Just before 60 miles we approached Assateague Island. The bridge to the island looked ominous. It was a trick of the eye. We flew over it.
The rest stop at Assateague was a bit better than the previous one. It had packaged, crustless PB&J sammichers. They looked like sponge bread raviolis. The texture was strange but the calories were welcome.
As we left the island we stopped for a photo op with some ponies. Chris is a better wild pony model than I am.
Once we came off the bridge we encountered a bona fide headwind. You mean we have to work at this? Well I never! It was short-lived. In fact, the overcast skies and light winds made for a perfect day to ride hard. We obliged.
Another ludicrously flat 20 miles went by in a flash. The final rest stop loomed. After I parked Deets, I picked up another rider’s bike after it had fallen over. It was made of carbon fiber. It was about half as light as Deets. No wonder so many riders were passing us. (Note to self: never admit you are fat, old, and slow. Find excuses wherever you can. K? Thks.)
I had heard a rumor about pie on this ride but the first rest stops had left me feeling short changed. But no! There was pie at the last rest stop. Cherry pie with vanilla ice cream too.
Major YUM. Chris has so much will power. He made me leave after one piece of pie. I cried.
The last 20 miles featured a climb over a highway. The overpass actually was a little difficult. Not much. Well, not at all actually. There was even a surprise pit stop that featured, I am not making this up, free beer. Dang. (We did not partake, however.)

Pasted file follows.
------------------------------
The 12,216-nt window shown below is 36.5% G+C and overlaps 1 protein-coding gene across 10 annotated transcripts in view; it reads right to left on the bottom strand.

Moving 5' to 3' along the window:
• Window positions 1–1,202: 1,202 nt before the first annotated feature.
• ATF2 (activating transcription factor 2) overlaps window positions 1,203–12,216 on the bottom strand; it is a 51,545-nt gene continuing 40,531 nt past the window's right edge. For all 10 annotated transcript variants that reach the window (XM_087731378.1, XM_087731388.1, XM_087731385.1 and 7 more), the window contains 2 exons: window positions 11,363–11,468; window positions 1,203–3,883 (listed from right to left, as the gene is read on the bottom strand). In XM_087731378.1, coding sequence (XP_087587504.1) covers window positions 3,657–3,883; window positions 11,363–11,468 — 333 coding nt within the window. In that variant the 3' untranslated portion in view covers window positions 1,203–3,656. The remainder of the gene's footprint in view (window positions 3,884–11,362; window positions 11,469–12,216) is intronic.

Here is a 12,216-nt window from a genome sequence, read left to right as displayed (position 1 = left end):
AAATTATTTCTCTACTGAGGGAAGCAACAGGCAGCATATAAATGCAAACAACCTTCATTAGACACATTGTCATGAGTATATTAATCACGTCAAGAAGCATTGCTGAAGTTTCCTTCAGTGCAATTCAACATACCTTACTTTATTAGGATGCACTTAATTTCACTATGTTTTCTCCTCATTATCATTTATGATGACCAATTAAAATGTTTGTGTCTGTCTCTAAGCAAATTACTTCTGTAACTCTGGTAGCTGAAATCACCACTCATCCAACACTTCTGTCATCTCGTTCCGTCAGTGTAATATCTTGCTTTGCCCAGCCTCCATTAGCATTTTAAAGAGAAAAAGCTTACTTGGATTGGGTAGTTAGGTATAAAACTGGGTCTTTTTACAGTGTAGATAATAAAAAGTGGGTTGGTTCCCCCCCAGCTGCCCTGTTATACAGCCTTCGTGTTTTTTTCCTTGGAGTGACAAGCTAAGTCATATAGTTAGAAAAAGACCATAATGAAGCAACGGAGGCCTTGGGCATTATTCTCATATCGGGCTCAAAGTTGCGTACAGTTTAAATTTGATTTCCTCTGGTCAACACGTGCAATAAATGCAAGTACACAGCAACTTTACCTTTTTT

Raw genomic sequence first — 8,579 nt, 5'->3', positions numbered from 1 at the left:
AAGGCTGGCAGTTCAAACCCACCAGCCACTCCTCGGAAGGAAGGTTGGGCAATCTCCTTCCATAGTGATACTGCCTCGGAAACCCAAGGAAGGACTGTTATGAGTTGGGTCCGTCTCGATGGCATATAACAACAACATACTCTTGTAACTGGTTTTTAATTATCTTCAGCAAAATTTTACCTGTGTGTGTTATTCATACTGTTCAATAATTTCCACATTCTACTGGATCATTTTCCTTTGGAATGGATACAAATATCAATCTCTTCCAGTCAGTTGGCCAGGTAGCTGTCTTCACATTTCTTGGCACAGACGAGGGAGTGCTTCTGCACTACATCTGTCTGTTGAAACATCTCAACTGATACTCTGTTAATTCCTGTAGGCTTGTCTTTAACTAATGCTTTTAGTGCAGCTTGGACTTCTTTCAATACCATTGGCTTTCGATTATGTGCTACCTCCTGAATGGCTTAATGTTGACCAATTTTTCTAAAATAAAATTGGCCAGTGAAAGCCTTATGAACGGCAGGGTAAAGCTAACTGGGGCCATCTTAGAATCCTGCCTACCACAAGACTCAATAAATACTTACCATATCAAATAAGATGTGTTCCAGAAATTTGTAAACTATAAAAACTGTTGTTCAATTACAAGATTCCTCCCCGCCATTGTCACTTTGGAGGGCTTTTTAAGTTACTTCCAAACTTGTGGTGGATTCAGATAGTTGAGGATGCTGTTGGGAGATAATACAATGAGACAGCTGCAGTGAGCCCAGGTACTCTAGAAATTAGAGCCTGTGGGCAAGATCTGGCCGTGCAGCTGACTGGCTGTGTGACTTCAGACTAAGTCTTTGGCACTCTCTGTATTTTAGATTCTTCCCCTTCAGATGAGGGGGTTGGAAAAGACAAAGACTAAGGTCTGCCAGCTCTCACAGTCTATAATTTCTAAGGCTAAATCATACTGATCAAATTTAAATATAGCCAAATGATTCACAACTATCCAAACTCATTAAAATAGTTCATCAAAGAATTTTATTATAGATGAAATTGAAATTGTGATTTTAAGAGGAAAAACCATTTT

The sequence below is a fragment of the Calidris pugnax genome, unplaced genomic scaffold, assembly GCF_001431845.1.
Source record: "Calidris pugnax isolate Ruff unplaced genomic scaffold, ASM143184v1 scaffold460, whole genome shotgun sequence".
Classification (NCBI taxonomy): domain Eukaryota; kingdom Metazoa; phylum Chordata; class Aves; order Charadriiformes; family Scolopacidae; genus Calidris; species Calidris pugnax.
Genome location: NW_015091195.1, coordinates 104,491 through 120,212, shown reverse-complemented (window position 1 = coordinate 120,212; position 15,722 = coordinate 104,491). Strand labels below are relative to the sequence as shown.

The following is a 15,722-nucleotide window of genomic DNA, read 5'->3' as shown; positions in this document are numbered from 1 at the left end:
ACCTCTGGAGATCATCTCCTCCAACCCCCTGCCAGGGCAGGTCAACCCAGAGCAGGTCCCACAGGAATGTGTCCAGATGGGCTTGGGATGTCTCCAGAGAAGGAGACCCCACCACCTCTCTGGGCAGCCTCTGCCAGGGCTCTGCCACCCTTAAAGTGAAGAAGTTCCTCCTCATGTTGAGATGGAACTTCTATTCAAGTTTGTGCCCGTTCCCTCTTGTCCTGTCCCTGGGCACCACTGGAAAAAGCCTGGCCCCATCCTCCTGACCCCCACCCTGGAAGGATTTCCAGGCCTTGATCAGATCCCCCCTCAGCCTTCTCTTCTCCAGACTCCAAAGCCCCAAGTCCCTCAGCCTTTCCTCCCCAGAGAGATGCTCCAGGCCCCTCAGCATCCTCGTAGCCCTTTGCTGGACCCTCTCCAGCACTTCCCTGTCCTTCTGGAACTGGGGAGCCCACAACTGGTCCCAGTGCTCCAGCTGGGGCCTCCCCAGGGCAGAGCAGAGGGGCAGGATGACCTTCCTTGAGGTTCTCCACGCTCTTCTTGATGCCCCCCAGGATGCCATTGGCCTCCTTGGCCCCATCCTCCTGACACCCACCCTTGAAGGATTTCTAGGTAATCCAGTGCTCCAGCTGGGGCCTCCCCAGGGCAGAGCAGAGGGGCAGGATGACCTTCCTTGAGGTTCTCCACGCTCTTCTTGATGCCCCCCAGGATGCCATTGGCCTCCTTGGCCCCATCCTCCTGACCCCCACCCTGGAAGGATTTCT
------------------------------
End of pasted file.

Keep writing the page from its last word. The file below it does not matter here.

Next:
We rode to the finish line through a tunnel and past throngs of our adoring fans. Okay, maybe one or two said “Hi” but still..
The after ride festivities were pretty nice too. Music, beer, food that didn’t taste like it was made last week.I even ran into Dave (@darsal) and Jean (@oskarchat) who told me about the amazing exploits of Ricky (@bikeeveryday) and Ryan (@ryansigworth) who scorched the course in under five hours. And a special surprise came from seeing Phil F. who I worked with for about 20 years.
The post ride activity was a fun game of Find the Car. When you get up at 4 a.m. and river over two hours you don’t think to make a note of where you park. I had plenty of company. I think I won the game though. I found a campus map. Then made my way to the route I drove in on. That led me to my car. Ta da. Only took me 30 minutes.
Another bonus was the fact that the Nats game got rained out. Now I can recover watching the game tomorrow.
Special thanks to the organizers and volunteers at this very well run event. You did yourselves proud. Also thanks to the many police officers (including Maryland State Troopers) who protected us at busy intersections. And to the EMTs who carted a handful of riders from the course after they crashed.
Bottom line: If you want to do a first century ride, this is your event. The flat course made 100 miles much easier than most metric (62 mile rides I’ve done). If you want to ride your fastest 100 mile ride, this is also the event for you.
I posted a bunch of pictures on my Flickr page.